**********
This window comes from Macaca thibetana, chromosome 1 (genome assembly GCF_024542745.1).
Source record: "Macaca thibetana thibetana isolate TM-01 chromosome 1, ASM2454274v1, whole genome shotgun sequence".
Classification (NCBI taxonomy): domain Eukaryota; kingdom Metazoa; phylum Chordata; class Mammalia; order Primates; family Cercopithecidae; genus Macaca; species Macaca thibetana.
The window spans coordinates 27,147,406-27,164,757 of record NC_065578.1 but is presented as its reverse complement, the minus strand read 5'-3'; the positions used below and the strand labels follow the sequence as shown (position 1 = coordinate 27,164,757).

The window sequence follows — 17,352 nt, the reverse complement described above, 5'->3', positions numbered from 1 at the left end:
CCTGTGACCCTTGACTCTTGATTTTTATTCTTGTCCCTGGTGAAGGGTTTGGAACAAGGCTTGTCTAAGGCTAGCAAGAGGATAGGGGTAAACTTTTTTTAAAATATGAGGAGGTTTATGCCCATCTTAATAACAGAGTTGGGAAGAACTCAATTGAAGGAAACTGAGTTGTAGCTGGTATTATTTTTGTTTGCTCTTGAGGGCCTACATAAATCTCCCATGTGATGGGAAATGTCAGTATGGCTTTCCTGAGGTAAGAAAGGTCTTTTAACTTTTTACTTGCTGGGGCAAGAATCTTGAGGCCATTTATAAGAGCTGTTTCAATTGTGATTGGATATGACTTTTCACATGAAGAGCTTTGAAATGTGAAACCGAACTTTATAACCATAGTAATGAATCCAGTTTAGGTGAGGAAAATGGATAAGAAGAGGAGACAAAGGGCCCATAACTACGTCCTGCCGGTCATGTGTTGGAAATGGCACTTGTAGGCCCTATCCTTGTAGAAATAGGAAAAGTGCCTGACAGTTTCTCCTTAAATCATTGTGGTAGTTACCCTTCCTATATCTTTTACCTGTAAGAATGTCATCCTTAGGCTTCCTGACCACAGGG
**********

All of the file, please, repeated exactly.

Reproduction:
This window comes from Macaca thibetana, chromosome 1 (genome assembly GCF_024542745.1).
Source record: "Macaca thibetana thibetana isolate TM-01 chromosome 1, ASM2454274v1, whole genome shotgun sequence".
Classification (NCBI taxonomy): domain Eukaryota; kingdom Metazoa; phylum Chordata; class Mammalia; order Primates; family Cercopithecidae; genus Macaca; species Macaca thibetana.
The window spans coordinates 27,147,406-27,164,757 of record NC_065578.1 but is presented as its reverse complement, the minus strand read 5'-3'; the positions used below and the strand labels follow the sequence as shown (position 1 = coordinate 27,164,757).

The window sequence follows — 17,352 nt, the reverse complement described above, 5'->3', positions numbered from 1 at the left end:
CCTGTGACCCTTGACTCTTGATTTTTATTCTTGTCCCTGGTGAAGGGTTTGGAACAAGGCTTGTCTAAGGCTAGCAAGAGGATAGGGGTAAACTTTTTTTAAAATATGAGGAGGTTTATGCCCATCTTAATAACAGAGTTGGGAAGAACTCAATTGAAGGAAACTGAGTTGTAGCTGGTATTATTTTTGTTTGCTCTTGAGGGCCTACATAAATCTCCCATGTGATGGGAAATGTCAGTATGGCTTTCCTGAGGTAAGAAAGGTCTTTTAACTTTTTACTTGCTGGGGCAAGAATCTTGAGGCCATTTATAAGAGCTGTTTCAATTGTGATTGGATATGACTTTTCACATGAAGAGCTTTGAAATGTGAAACCGAACTTTATAACCATAGTAATGAATCCAGTTTAGGTGAGGAAAATGGATAAGAAGAGGAGACAAAGGGCCCATAACTACGTCCTGCCGGTCATGTGTTGGAAATGGCACTTGTAGGCCCTATCCTTGTAGAAATAGGAAAAGTGCCTGACAGTTTCTCCTTAAATCATTGTGGTAGTTACCCTTCCTATATCTTTTACCTGTAAGAATGTCATCCTTAGGCTTCCTGACCACAGGG